The placement is not a very easy topic in French, no matter what grammars would have you believe. If a major collegiate dictionnary-size French Grammar (Grevisse’s Le Bon Usage, 14th ed.) needs 10 pages to describe it? It’s not simple.
He notes that “are involved centuries of history, frequency, stylistic intentions, rhythmic balancing of the noun phrase, geographical variations…”
However, as it happens, petit is one of a set of fairly ancient, short and mostly common adjectives that are placed overwhelmingly before the noun (the most common exception is if the adjective is the head of an adjective phrase, which is always after the noun no matter the adjective, or changes of meaning, as with bon and grand). Grevisse’s list (prob. not 100% complete) is:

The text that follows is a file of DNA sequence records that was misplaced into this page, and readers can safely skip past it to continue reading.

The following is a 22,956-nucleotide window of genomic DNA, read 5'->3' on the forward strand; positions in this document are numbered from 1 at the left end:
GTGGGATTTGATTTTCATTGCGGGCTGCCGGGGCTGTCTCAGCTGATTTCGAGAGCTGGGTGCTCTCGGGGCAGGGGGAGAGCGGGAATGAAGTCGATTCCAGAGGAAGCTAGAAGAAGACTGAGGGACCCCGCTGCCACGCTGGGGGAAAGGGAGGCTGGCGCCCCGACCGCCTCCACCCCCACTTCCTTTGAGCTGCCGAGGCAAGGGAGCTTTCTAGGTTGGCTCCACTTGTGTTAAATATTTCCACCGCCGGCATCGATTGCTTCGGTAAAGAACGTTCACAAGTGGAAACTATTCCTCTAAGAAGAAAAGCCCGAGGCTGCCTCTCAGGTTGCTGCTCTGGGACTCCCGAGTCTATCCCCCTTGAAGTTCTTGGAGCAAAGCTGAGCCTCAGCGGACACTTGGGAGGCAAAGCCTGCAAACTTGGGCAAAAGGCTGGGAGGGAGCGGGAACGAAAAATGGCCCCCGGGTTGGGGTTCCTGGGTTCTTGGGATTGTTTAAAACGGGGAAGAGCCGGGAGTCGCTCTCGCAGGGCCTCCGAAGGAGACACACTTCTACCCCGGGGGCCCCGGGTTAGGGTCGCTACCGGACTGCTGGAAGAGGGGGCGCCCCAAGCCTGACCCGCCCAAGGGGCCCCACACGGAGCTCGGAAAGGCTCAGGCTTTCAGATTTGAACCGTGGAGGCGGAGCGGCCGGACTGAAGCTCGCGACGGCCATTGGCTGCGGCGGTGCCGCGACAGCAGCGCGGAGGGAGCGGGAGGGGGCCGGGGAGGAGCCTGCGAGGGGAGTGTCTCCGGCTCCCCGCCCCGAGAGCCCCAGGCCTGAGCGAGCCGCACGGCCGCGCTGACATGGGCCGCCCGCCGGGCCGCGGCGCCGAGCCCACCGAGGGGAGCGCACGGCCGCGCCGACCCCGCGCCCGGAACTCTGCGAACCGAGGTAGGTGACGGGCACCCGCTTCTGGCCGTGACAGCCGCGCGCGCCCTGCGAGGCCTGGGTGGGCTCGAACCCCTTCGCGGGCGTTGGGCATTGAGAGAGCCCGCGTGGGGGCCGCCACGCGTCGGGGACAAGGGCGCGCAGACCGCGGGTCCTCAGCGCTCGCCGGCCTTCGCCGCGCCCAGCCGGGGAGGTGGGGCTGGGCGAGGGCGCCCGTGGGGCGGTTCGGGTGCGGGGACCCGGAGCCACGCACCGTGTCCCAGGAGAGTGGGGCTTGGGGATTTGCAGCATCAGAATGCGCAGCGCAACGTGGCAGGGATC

petit, moindre, vieux, bon, meilleur, grand, joli, autre, mauvais, pire, jeune, gros, beau, demi, mi, premier, dernier (and all other numerals)
petit has a slight variation of meaning, whereas the placement before the noun is supposedly somewhat hypocoristic or further smaller than after. In practice it is somewhat rare to see petit after the noun in contemporary French (especially spoken french, baring the exceptions that apply to all of the above adjectives too): usually it is replaced by “de petite taille” or a different adjective entirely.